Am I missing anything?

Thank you for your advice and time.
Thanks for the kind words. And yes, it's generally a ballpark unless you use the GVWR of the TT and 15% for a "worst case scenario". That gives you the most flexibility. But, like I said - I'm generally overly safety conscience.

I do strongly recommend a weighing or two to get a feel for where you're at. And, since you already have the tow vehicle, load it up like you were going camping and go get it weighed. I was pretty surprised to find out that we used up 1,200 pounds of our payload with our usual "ready to travel" setup - never mind "hitch weight". Find out what your *actual* available payload is (GVWR minus wet truck weight).

500 pounds of cargo seems like a lot, but the dry weight is so absurd. My camper is a lot heavier, so the numbers are likely skewed a bit. But- my advertised dry weight is 400 pounds less than my yellow stickered weight (the weight as it left the factory) and that's before it made it to the dealer's lot and they installed things as part of my original purchase (slide toppers and stabilizers). So, the day I drove it off of the dealer's lot and before I put one thing in, it already weighed more than the yellow sticker. Then you add your stuff. Then you add some water in the tanks (10 gallons is 80 pounds) and some in the water heater (6 or 10 gallons - 48-80 pounds). And then you fill both propane tanks. And then the bed's really uncomfortable and you put a mattress topper on. And pots and pans. And clothes. And stupid knick-knacks. And... and... and... and...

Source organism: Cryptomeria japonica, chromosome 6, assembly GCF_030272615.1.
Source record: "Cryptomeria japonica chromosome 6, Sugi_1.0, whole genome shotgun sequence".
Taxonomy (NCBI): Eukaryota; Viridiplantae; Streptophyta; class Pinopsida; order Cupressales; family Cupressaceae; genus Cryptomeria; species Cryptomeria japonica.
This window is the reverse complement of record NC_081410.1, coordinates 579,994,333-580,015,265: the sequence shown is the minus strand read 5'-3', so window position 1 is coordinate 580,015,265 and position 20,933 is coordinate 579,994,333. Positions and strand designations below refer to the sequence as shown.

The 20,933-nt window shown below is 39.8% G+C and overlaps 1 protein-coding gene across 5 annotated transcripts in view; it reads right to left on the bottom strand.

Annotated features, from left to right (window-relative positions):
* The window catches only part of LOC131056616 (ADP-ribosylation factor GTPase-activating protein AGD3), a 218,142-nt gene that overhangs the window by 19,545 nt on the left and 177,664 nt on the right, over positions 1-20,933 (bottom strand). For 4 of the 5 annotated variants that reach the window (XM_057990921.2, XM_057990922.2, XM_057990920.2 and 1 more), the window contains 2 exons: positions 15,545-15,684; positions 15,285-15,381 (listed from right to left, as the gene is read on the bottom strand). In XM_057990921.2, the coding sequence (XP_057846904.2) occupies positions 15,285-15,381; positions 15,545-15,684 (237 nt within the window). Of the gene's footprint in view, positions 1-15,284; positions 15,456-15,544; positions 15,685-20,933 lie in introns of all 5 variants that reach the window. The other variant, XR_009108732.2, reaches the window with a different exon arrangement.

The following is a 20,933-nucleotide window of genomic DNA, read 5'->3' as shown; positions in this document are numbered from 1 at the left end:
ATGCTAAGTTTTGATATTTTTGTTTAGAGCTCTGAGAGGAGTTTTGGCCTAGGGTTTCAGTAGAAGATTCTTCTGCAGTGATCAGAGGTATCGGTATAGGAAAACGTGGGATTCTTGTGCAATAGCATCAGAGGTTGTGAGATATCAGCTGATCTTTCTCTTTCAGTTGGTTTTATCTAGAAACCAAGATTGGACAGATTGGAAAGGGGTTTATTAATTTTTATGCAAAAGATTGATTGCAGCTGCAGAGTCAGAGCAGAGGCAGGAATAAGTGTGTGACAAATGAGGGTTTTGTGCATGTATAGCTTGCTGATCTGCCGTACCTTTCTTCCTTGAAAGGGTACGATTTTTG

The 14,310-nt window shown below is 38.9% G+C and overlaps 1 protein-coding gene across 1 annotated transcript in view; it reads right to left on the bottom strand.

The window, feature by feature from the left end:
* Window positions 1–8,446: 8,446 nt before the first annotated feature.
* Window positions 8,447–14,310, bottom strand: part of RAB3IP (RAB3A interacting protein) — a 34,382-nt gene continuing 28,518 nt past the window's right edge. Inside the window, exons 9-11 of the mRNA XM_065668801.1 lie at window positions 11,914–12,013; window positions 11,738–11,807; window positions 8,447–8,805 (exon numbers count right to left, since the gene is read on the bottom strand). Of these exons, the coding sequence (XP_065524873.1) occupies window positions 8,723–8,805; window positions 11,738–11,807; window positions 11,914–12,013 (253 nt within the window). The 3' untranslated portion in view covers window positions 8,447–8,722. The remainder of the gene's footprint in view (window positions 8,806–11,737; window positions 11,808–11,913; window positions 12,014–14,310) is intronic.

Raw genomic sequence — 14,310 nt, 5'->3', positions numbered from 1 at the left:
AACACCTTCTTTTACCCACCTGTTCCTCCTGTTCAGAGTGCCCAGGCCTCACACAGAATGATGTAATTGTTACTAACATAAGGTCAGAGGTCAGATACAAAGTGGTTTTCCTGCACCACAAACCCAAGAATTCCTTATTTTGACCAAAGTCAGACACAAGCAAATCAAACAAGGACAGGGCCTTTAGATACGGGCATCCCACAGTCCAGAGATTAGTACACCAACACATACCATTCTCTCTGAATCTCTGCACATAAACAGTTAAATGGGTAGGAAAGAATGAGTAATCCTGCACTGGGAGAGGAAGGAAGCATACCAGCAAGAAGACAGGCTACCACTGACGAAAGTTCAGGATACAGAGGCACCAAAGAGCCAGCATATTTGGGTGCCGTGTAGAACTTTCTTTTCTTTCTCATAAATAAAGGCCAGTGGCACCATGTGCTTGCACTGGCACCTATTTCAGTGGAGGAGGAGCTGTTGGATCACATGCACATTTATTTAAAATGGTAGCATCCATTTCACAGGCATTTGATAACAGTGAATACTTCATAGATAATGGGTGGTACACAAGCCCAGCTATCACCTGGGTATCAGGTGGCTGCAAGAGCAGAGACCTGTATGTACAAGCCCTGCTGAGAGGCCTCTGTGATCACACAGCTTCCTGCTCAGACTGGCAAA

It all adds up. Again, I'm on a bigger scale than you- but I've added about 2,000-2,500 pounds of stuff (haven't weighed in a while and I carry a fair amount of water) from my advertised dry weight.

As for knowingly exceeding limits or not - lots of people do it and arrive safely. I prefer those that do, do it knowingly. Get weighed and make an educated decision.
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Old 07-08-2013, 11:01 PM   #10
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Good stuff. Thank you.